Welcome to your weekly round-up of book news and literary highlights from The Thread.
This week, Argentina takes the crown for most inventive bookmobile and Amazon puts readers to work finding the next big hit.
"A Weapon of Mass Instruction"To celebrate World Book Day, soda company 7Up teamed up with Raul Lemesoff to spread books around Buenos Aires.
Lemesoff, an artist by trade, transformed a 1979 Ford Falcon into a "Weapon of Mass Instruction" — a tricked-out bookmobile that he tours through Argentinian cities and rural communities, distributing free books.
According to Design Boom, the car's built-in shelves fit about 900 books. No word yet on plans for a world tour.
Kindle is "Scouting" for new writers
Kindle is putting its ravenous readers to work. Through the Kindle Scout program, Amazon allows writers to submit their work for consideration, while interested readers are invited to vote on the manuscripts. The most popular entries are selected for publication. Essentially, Amazon is crowd-sourcing the slush pile.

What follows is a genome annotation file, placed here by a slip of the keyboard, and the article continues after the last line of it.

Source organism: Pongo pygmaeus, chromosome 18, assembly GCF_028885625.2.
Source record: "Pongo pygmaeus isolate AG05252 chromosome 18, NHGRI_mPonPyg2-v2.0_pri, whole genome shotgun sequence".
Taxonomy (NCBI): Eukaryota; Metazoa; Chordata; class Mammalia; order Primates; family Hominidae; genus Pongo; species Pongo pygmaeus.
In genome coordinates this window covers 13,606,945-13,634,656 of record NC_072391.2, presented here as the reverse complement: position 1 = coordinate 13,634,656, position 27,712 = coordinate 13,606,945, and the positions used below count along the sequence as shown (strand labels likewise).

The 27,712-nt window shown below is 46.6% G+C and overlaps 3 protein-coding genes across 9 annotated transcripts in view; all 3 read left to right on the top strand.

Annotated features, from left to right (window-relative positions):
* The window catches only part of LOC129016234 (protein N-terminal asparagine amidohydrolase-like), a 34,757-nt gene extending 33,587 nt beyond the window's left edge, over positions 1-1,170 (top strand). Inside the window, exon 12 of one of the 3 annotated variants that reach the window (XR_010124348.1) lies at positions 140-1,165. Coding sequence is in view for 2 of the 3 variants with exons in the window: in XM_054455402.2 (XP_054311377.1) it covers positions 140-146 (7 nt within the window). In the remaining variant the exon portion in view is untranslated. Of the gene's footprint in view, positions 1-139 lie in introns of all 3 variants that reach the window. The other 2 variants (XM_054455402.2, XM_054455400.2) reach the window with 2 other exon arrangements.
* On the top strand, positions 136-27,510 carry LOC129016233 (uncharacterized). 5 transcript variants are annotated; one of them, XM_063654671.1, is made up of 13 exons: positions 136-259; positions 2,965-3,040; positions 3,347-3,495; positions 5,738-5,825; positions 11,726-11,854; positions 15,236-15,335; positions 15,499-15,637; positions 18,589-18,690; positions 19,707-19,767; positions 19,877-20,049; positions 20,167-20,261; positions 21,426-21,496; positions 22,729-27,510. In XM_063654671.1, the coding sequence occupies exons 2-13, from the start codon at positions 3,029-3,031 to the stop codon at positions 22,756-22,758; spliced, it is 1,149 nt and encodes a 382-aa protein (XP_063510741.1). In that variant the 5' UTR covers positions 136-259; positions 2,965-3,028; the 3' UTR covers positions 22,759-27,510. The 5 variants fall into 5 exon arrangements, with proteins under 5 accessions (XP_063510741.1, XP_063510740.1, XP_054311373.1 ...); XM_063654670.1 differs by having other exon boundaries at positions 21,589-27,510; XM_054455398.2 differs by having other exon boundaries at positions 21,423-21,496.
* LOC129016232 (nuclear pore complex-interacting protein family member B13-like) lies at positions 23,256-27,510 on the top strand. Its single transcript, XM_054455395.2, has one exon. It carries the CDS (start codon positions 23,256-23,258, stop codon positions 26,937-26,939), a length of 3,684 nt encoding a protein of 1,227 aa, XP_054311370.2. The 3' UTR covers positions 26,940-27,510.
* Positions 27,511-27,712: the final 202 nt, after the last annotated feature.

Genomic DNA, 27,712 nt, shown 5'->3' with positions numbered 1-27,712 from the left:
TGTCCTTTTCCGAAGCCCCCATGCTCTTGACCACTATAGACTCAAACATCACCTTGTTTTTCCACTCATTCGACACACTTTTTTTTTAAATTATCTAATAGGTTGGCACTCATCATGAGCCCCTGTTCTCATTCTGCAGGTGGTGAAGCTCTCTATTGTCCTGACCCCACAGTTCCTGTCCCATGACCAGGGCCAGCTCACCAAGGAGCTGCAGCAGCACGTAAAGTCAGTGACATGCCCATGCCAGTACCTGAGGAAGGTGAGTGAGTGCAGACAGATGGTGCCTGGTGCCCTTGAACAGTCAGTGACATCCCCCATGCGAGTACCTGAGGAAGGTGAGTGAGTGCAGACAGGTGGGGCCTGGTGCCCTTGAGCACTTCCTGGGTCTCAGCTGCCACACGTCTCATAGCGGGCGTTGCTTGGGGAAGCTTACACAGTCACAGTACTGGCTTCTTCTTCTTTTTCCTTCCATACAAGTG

So far, 35 titles have been selected and released — a mix of romance, mystery and the supernatural.
The fastest-selling adult hardcover fiction debut ever
Penguin announced that Paula Hawkins' riveting thriller "The Girl on the Train" just claimed the record for the fastest-selling adult hardcover fiction debut. The book has perched atop The New York Times bestseller list for nine weeks straight, claiming the No. 1 spot in both hardcover and e-book sales. It has sold more than a million copies — and it was only released in January.
"Nobody expects this, do they?" Hawkins told Entertainment Weekly. "I was optimistic about the book. We had nice feedback from bloggers. But this has been like, Whaaat?"
Why HBO passed on Jonathan Franzen's "The Corrections"
Talk of Franzen's hefty novel hitting the airwaves swirled for years, but Studio 360's recent interview with Noah Baumbach digs into why the project was never meant to be.
Baumbach, best known for writing the script for the indie darling "The Squid and the Whale," was hired by HBO to adapt "The Corrections." He worked with Franzen on the screenplay, and they even shot part of the pilot episode, but HBO ultimately passed on the project.
The budget, and the scope, may have doomed the adaptation. "I think I shot it too much like a movie," said Baumbach. "The real reason I think we didn't go forward with it was it was too complex, and it was really too expensive for the kind of show it was going to be."